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How To Make All Natural Master Tonic Recipe Master Tonic is a natural remedy for any number of infections – it can cure far more than just the common cold. It’s naturally antiviral, anti-bacterial, anti-fungal and anti-parasitic. I’ve often seen it referred to as a modern day plague tonic that can cure the most chronic …
Editor’s Note: This post contributed by Roger Miller. If you have information for Preppers that you would like to share and possibly win a $300 Amazon Gift Card to purchase your own prepping supplies, enter the Prepper Writing Contest today.
It has been discussed here at the Prepper Journal that helping others may be a vital component to your survival strategy. While protecting yourself against bandits and those that want to do you harm is a top concern for individuals and groups when SHTF, you are likely to come across situations where helping your own group or helping those you come across will not only be the right thing to do ethically, but will also be tremendously advantageous to your situation.
But following major natural disasters or other sudden, large-scale emergencies, first aid, even advanced medical services, may not be enough. Here are some other factors to consider when preparing your skills and gear for coping with a disaster event.
Organization and Triage
Effectively organizing a disaster scene can be as difficult and as important as directly treating victims. Prioritizing which survivors are in need of immediate care, cordoning off sections for different levels of need, and helping those who will most benefit from immediate attention can reduce treatment times, decrease the burden on those administering aid, and bring some sense of order to what is sure to be a chaotic scene.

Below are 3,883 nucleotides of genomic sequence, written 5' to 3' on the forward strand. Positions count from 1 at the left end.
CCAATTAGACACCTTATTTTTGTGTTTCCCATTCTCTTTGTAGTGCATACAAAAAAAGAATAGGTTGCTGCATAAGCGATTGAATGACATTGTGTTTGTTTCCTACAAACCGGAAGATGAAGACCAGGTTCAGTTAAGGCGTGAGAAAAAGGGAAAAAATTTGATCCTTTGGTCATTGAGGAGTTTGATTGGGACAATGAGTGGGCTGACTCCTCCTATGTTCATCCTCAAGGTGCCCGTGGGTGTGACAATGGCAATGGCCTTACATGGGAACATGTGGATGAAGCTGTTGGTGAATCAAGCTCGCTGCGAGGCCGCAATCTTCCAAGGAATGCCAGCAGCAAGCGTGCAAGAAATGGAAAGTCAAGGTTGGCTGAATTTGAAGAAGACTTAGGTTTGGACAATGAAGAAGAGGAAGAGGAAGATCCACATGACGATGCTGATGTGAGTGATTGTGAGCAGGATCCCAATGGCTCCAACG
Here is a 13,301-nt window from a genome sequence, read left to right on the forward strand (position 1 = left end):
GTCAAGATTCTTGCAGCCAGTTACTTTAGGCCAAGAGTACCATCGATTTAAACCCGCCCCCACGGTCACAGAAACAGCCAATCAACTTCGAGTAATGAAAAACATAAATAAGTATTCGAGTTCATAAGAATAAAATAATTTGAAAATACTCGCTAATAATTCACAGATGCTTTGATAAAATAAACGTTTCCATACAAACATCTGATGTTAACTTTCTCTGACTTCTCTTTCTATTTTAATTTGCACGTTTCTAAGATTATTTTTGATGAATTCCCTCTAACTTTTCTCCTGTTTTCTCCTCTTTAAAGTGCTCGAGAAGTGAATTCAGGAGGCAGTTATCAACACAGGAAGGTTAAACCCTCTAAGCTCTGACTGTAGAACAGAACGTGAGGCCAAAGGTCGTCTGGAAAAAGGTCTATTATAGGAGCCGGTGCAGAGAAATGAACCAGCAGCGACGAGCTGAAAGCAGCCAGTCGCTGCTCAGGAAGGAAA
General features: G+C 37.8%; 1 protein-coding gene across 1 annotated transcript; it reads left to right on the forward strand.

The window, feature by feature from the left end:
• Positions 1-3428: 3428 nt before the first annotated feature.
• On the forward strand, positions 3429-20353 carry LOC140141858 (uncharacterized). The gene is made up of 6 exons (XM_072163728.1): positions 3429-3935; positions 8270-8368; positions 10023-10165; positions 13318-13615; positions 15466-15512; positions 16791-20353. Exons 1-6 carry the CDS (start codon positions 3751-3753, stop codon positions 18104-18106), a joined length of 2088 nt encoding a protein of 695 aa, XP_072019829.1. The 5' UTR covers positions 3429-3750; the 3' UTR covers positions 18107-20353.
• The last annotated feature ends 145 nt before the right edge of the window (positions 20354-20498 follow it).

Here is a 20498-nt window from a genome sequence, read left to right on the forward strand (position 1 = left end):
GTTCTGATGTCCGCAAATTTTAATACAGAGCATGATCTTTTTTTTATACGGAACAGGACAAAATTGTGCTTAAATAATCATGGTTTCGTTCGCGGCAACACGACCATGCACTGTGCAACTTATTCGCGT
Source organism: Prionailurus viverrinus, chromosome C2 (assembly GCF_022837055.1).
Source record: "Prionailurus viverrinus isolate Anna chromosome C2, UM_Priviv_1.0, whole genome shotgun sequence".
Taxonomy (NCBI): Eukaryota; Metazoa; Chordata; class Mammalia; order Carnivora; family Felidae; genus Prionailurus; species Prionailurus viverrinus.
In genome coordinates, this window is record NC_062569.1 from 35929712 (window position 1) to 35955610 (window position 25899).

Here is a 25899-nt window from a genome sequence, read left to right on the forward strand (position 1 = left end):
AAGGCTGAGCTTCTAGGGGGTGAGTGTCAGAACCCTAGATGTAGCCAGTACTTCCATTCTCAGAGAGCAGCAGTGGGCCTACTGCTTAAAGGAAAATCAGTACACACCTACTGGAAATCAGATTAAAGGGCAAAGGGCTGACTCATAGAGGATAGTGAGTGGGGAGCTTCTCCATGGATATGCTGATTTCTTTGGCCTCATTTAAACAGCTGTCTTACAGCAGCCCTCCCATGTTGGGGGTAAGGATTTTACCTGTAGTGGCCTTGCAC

The practice of triage is a time-tested method for effectively managing personnel and resources in the immediate aftermath of a disaster. The system works by categorizing victims into three categories:
- Those who are likely to live without treatment – survivors with only bumps and bruises, non life-threatening injuries, and unharmed bystanders can be immediately categorized as low priority.
- Those who are unlikely to live regardless of treatment – Medical personnel working in the field can often do little for those who are barely clinging to life, and while every life counts, there are likely victims who could benefit much more from immediate attention.
- Those whose lives could be saved by immediate care – these are the highest priority victims, and should be where medical personnel’s resources should be focused in the early stages. Victims who need tourniquets to stop bleeding, burn kits to mitigate damage, and measures to avoid victims going into shock can all be applied immediately in the field and can be the difference between life and death for the victims.
Prioritizing survivors in this way can be facilitated with triage kits that include color-coded tags, tarps, and markers. While you may not be able to set up a perfect triage clinic in the immediate aftermath of a disaster, being familiar with how these operations are organized, and preparing yourself with the adequate tools for the job can go a long way.
Natural disasters like earthquakes, tsunamis, and tornadoes can come without warning, leaving victims tremendously disoriented and potentially panicked. Similarly, building collapses, terrorist attacks, and structural fires have the tendency to induce chaos and confusion in their aftermath. In a situation where the institutions we depend on to return order to a scene are no longer able to fulfill that function, you may need to contribute to restoring calm and jump starting life-saving procedures.